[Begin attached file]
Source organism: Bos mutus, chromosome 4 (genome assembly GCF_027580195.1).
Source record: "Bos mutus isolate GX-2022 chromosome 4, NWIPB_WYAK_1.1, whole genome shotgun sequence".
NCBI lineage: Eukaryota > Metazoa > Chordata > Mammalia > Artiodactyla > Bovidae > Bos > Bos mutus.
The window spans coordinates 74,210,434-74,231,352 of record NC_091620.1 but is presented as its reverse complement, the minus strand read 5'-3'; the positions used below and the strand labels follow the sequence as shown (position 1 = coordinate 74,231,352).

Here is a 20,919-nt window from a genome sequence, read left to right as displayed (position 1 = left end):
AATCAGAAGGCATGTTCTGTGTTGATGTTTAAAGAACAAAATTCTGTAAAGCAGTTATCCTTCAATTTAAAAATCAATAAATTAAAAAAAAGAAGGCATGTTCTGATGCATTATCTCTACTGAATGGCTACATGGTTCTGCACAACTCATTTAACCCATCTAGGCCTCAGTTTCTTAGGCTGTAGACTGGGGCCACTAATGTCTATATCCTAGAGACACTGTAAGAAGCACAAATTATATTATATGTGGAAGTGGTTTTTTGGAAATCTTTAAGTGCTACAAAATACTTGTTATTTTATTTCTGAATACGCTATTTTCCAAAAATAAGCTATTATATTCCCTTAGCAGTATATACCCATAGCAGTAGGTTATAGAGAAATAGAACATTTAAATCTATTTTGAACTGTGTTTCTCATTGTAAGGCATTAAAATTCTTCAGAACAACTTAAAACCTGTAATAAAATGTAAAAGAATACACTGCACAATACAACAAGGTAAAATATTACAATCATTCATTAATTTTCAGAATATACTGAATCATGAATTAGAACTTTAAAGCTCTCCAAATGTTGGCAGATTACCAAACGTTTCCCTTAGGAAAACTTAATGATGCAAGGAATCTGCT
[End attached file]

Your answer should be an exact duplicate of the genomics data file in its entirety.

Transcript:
Source organism: Bos mutus, chromosome 4 (genome assembly GCF_027580195.1).
Source record: "Bos mutus isolate GX-2022 chromosome 4, NWIPB_WYAK_1.1, whole genome shotgun sequence".
NCBI lineage: Eukaryota > Metazoa > Chordata > Mammalia > Artiodactyla > Bovidae > Bos > Bos mutus.
The window spans coordinates 74,210,434-74,231,352 of record NC_091620.1 but is presented as its reverse complement, the minus strand read 5'-3'; the positions used below and the strand labels follow the sequence as shown (position 1 = coordinate 74,231,352).

Here is a 20,919-nt window from a genome sequence, read left to right as displayed (position 1 = left end):
AATCAGAAGGCATGTTCTGTGTTGATGTTTAAAGAACAAAATTCTGTAAAGCAGTTATCCTTCAATTTAAAAATCAATAAATTAAAAAAAAGAAGGCATGTTCTGATGCATTATCTCTACTGAATGGCTACATGGTTCTGCACAACTCATTTAACCCATCTAGGCCTCAGTTTCTTAGGCTGTAGACTGGGGCCACTAATGTCTATATCCTAGAGACACTGTAAGAAGCACAAATTATATTATATGTGGAAGTGGTTTTTTGGAAATCTTTAAGTGCTACAAAATACTTGTTATTTTATTTCTGAATACGCTATTTTCCAAAAATAAGCTATTATATTCCCTTAGCAGTATATACCCATAGCAGTAGGTTATAGAGAAATAGAACATTTAAATCTATTTTGAACTGTGTTTCTCATTGTAAGGCATTAAAATTCTTCAGAACAACTTAAAACCTGTAATAAAATGTAAAAGAATACACTGCACAATACAACAAGGTAAAATATTACAATCATTCATTAATTTTCAGAATATACTGAATCATGAATTAGAACTTTAAAGCTCTCCAAATGTTGGCAGATTACCAAACGTTTCCCTTAGGAAAACTTAATGATGCAAGGAATCTGCT